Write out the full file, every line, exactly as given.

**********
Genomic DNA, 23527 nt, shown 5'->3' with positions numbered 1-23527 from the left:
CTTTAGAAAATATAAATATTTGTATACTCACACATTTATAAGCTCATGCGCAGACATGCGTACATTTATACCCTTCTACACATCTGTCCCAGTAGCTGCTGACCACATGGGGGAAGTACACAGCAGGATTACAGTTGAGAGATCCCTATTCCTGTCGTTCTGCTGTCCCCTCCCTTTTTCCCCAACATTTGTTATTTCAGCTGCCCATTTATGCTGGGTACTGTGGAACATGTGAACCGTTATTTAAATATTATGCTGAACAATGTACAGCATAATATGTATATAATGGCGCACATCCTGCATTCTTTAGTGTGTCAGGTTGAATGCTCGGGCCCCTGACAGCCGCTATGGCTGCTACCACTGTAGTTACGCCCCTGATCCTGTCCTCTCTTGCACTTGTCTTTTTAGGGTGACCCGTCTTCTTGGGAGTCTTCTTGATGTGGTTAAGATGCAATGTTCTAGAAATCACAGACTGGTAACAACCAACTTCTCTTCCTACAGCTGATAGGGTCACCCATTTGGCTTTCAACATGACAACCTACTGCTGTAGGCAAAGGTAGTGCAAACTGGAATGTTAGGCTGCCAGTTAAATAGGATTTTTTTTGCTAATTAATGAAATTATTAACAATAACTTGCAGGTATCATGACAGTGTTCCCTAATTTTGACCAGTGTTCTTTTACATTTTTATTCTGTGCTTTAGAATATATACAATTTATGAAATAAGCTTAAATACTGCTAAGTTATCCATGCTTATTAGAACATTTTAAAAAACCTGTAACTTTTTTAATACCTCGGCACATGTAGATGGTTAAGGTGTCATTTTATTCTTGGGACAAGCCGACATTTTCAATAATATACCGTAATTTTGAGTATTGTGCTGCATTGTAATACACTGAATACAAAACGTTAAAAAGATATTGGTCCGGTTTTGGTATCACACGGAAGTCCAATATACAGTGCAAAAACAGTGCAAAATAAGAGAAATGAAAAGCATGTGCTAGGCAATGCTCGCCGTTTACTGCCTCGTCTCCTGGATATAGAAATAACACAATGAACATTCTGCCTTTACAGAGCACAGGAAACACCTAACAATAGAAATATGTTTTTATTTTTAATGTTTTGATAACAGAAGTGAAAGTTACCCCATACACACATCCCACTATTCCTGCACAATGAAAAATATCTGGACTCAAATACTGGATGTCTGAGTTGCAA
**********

Genomic DNA, 23527 nt, shown 5'->3' with positions numbered 1-23527 from the left:
CTTTAGAAAATATAAATATTTGTATACTCACACATTTATAAGCTCATGCGCAGACATGCGTACATTTATACCCTTCTACACATCTGTCCCAGTAGCTGCTGACCACATGGGGGAAGTACACAGCAGGATTACAGTTGAGAGATCCCTATTCCTGTCGTTCTGCTGTCCCCTCCCTTTTTCCCCAACATTTGTTATTTCAGCTGCCCATTTATGCTGGGTACTGTGGAACATGTGAACCGTTATTTAAATATTATGCTGAACAATGTACAGCATAATATGTATATAATGGCGCACATCCTGCATTCTTTAGTGTGTCAGGTTGAATGCTCGGGCCCCTGACAGCCGCTATGGCTGCTACCACTGTAGTTACGCCCCTGATCCTGTCCTCTCTTGCACTTGTCTTTTTAGGGTGACCCGTCTTCTTGGGAGTCTTCTTGATGTGGTTAAGATGCAATGTTCTAGAAATCACAGACTGGTAACAACCAACTTCTCTTCCTACAGCTGATAGGGTCACCCATTTGGCTTTCAACATGACAACCTACTGCTGTAGGCAAAGGTAGTGCAAACTGGAATGTTAGGCTGCCAGTTAAATAGGATTTTTTTTGCTAATTAATGAAATTATTAACAATAACTTGCAGGTATCATGACAGTGTTCCCTAATTTTGACCAGTGTTCTTTTACATTTTTATTCTGTGCTTTAGAATATATACAATTTATGAAATAAGCTTAAATACTGCTAAGTTATCCATGCTTATTAGAACATTTTAAAAAACCTGTAACTTTTTTAATACCTCGGCACATGTAGATGGTTAAGGTGTCATTTTATTCTTGGGACAAGCCGACATTTTCAATAATATACCGTAATTTTGAGTATTGTGCTGCATTGTAATACACTGAATACAAAACGTTAAAAAGATATTGGTCCGGTTTTGGTATCACACGGAAGTCCAATATACAGTGCAAAAACAGTGCAAAATAAGAGAAATGAAAAGCATGTGCTAGGCAATGCTCGCCGTTTACTGCCTCGTCTCCTGGATATAGAAATAACACAATGAACATTCTGCCTTTACAGAGCACAGGAAACACCTAACAATAGAAATATGTTTTTATTTTTAATGTTTTGATAACAGAAGTGAAAGTTACCCCATACACACATCCCACTATTCCTGCACAATGAAAAATATCTGGACTCAAATACTGGATGTCTGAGTTGCAA